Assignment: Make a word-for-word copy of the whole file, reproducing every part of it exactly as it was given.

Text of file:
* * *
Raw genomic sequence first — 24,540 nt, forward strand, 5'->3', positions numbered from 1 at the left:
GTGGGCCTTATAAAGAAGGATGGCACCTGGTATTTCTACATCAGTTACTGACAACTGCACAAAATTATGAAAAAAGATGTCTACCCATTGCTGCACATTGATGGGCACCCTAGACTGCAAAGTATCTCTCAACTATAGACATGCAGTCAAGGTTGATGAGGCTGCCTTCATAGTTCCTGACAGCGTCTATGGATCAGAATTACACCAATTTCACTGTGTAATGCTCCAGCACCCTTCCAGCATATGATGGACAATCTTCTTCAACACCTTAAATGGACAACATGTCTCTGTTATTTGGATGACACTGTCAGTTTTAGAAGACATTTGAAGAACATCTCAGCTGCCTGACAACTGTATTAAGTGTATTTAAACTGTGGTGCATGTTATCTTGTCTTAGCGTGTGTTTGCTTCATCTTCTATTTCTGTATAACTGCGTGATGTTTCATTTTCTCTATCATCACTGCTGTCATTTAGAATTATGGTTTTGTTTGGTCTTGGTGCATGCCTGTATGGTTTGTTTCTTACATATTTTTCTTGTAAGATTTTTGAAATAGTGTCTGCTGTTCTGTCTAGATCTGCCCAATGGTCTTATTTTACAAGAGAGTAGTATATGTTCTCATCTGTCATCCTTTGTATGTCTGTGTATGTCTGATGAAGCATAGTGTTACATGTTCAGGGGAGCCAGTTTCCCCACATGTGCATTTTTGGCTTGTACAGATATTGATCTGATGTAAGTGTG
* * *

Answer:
Raw genomic sequence first — 24,540 nt, forward strand, 5'->3', positions numbered from 1 at the left:
GTGGGCCTTATAAAGAAGGATGGCACCTGGTATTTCTACATCAGTTACTGACAACTGCACAAAATTATGAAAAAAGATGTCTACCCATTGCTGCACATTGATGGGCACCCTAGACTGCAAAGTATCTCTCAACTATAGACATGCAGTCAAGGTTGATGAGGCTGCCTTCATAGTTCCTGACAGCGTCTATGGATCAGAATTACACCAATTTCACTGTGTAATGCTCCAGCACCCTTCCAGCATATGATGGACAATCTTCTTCAACACCTTAAATGGACAACATGTCTCTGTTATTTGGATGACACTGTCAGTTTTAGAAGACATTTGAAGAACATCTCAGCTGCCTGACAACTGTATTAAGTGTATTTAAACTGTGGTGCATGTTATCTTGTCTTAGCGTGTGTTTGCTTCATCTTCTATTTCTGTATAACTGCGTGATGTTTCATTTTCTCTATCATCACTGCTGTCATTTAGAATTATGGTTTTGTTTGGTCTTGGTGCATGCCTGTATGGTTTGTTTCTTACATATTTTTCTTGTAAGATTTTTGAAATAGTGTCTGCTGTTCTGTCTAGATCTGCCCAATGGTCTTATTTTACAAGAGAGTAGTATATGTTCTCATCTGTCATCCTTTGTATGTCTGTGTATGTCTGATGAAGCATAGTGTTACATGTTCAGGGGAGCCAGTTTCCCCACATGTGCATTTTTGGCTTGTACAGATATTGATCTGATGTAAGTGTG